Carter was then a junior at the University of Richmond. He knew little about China, but found himself intrigued by the events on TV. At Yale, he met and worked with Jonathan Spence, whose books on China have become standard texts.

"I came at China more as a historian," Carter said. "Every time I turned around, I found more."

That discovery of "more" led him to the chilly city of Harbin, to research what became his second book.

Harbin's isolation is embedded in its name, a Manchu word that means "Place for drying fishing nets." Today the city is known for its annual Ice Festival, which features grand illuminated castles and pagodas carved from ice.

Less recognized, but of more interest to Carter, is the city's Russian origin - it was established in 1898 as an extension of the Trans-Siberian Railway.

In the early 1900s, Harbin was essentially a Russian city on Chinese soil, causing tension among local Chinese, who staged violent protests over whether and how outside cultures should be incorporated into China.

That conflict, explored in Carter's book, Creating a Chinese Harbin, continues to smolder and flare in China. And in Harbin.

In 1998, Harbin officials planned to hold a centennial celebration, typical of cities the world over. But the event was canceled by Beijing authorities. To cite 1898 as a centennial date would be to admit the city was founded by Russians.

To the Communist Party, there is but one China, created by Chinese.

That doesn't help officials in modern Harbin, where industry has faltered and fled, Carter said. They're now embracing that Russian past to make money, luring tourists to see onion-dome churches, cobblestone streets, and synagogues.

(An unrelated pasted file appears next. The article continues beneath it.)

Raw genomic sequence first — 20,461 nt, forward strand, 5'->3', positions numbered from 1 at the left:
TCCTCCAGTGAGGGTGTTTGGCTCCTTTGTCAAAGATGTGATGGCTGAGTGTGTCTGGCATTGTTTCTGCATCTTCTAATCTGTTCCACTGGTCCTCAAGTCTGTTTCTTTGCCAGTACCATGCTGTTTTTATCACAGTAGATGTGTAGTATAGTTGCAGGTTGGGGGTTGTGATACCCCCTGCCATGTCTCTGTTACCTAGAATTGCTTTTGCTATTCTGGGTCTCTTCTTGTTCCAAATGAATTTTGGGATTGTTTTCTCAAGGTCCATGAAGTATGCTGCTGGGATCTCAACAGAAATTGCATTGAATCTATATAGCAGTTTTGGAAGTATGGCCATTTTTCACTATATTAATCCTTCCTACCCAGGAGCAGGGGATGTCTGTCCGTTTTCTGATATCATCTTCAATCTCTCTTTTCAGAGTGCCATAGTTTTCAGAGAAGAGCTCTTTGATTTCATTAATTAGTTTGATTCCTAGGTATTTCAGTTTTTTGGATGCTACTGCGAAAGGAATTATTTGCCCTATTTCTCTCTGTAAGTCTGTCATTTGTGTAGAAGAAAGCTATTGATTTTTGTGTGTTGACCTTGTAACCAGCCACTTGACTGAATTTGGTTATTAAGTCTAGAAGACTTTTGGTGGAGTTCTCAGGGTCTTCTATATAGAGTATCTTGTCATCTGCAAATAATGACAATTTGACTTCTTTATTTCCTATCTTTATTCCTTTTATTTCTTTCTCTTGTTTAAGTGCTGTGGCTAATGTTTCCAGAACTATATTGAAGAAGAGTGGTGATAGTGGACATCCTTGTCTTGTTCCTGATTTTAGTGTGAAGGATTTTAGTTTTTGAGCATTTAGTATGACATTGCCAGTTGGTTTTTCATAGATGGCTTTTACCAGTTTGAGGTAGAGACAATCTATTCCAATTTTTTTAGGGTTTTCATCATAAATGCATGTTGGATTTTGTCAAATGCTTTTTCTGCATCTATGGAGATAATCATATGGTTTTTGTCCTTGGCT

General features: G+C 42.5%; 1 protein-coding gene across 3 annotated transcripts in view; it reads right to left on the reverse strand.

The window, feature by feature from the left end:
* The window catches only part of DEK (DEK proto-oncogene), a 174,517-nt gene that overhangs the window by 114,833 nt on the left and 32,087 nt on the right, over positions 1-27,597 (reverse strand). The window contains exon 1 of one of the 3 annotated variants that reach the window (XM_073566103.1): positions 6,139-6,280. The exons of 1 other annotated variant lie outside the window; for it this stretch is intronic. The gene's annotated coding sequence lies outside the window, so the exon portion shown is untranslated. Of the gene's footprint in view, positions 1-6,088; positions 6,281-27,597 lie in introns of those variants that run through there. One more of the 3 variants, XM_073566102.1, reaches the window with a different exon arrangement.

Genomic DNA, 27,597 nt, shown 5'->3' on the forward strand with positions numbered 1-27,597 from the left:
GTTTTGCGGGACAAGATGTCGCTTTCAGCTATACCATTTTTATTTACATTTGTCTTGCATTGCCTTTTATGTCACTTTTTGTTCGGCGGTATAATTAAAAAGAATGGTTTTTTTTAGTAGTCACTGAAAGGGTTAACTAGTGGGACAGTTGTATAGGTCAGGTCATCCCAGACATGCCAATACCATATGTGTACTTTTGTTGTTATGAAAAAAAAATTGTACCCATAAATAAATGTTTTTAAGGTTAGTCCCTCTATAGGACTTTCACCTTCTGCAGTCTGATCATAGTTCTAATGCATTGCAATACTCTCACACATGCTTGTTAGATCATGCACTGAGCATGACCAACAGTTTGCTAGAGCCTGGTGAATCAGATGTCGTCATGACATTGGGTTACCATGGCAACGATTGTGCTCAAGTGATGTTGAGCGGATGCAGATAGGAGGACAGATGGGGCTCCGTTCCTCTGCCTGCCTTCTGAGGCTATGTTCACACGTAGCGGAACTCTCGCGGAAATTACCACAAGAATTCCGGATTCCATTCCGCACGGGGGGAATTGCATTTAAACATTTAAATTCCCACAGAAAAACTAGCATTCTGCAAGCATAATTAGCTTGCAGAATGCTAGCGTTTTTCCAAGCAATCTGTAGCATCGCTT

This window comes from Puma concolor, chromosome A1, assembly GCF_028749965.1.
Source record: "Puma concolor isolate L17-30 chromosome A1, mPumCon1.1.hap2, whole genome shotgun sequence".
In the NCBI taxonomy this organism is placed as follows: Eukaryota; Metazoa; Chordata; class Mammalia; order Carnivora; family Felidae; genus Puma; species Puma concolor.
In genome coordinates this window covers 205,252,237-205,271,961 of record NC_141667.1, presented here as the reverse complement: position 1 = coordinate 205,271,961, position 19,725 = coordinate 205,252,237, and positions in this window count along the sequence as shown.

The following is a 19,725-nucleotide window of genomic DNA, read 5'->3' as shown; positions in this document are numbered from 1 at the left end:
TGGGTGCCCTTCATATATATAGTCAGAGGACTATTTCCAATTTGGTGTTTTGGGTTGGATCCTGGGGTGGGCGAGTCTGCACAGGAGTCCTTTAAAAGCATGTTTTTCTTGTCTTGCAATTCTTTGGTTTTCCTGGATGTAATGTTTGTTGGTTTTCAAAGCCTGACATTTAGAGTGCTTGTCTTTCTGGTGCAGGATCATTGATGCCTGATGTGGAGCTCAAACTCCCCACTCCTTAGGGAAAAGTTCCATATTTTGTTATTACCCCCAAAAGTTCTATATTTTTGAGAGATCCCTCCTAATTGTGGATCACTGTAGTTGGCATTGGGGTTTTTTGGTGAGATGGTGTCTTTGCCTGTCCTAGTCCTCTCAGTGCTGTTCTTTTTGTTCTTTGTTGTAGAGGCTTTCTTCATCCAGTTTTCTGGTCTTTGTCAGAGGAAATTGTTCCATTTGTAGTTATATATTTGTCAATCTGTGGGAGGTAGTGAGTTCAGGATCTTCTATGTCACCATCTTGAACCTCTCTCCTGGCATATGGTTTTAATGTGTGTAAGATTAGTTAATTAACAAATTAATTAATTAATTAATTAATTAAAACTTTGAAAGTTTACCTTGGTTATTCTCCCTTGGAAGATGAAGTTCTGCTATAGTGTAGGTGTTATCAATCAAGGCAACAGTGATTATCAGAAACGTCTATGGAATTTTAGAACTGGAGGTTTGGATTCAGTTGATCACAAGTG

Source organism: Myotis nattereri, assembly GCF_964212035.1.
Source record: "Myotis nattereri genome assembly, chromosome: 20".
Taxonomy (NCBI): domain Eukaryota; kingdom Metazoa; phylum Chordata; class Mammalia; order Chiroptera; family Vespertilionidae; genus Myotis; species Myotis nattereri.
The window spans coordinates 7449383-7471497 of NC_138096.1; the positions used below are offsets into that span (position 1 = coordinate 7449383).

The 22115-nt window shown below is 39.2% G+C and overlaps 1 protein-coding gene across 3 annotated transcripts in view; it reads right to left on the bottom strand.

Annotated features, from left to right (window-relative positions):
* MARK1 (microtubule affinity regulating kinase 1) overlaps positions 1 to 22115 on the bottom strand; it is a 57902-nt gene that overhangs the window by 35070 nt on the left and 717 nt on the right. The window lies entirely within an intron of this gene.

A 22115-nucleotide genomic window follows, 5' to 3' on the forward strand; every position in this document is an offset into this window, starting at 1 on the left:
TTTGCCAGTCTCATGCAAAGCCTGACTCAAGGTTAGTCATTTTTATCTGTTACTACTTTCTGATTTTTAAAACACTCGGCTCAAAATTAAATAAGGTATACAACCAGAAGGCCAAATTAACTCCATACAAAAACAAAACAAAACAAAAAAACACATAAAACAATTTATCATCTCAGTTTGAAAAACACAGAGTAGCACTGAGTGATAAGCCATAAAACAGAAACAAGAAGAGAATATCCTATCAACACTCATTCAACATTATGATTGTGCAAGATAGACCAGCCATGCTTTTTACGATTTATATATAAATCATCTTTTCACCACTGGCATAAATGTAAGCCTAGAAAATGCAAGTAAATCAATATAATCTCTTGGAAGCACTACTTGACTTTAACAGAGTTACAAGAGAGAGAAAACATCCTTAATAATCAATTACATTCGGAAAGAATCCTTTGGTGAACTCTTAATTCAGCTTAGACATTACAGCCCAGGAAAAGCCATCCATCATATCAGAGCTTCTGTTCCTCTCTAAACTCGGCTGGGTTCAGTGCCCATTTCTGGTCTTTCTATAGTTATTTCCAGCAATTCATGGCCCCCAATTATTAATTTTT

"The northeast hasn't partaken in [China's] rapid development," Carter said. "They're looking for something."

Carter's next project?

A day in China. One specific day, 71 years ago. At a racetrack in Shanghai.

Right now he doesn't have much beyond a few notes, a working title, and a fascinating idea.

Carter wants to tell a story of wartime China, of a path in Sino-U.S. relations, through horse-racing - banned as a decadent Western indulgence upon the communist takeover in 1949.

Stroll the grounds and gardens of People's Square in modern Shanghai and you're walking on what was once the city's horse track, in its day perhaps the most famous track in Asia.

It drew all society through its gates, Carter said. The wealthy. The desperate. Gamblers. Government officials. Westerners, like the British who brought horse racing to China in the 1840s. And the Japanese, who invaded China at the start of World War II.

Carter plans to focus on May 7, 1941, the day of the last championship race at the track, which was closed shortly afterward by the occupying Japanese authorities. The race was won by a horse named Hindhead, owned by an Englishman and ridden by a Portuguese. No one there knew how radically life would change exactly seven months later, when the Japanese bombed Pearl Harbor and brought America into the war.

"The sharp boundaries we think of aren't as sharp as they might appear between cultures," he said. "I want to understand at the micro level the details of those relationships."

Book Events

Two events will be held to promote the new book "Chinese Characters: Profiles of Fast-Changing Lives in a Fast-Changing Land."

The first will be at Drexel University at 5:15 p.m. Wednesday, in Room 240 of the Earle Mack School of Law. Speakers will be Professor James Carter and freelance journalist Angilee Shah, a co-editor of the book.

The second will be at noon Friday at the Francis Drexel Library of St. Joseph's University. Carter, Shah, and journalist Megan Shank will speak.

Contact Jeff Gammage at 215-854-2415, or, or follow on Twitter @JeffGammage.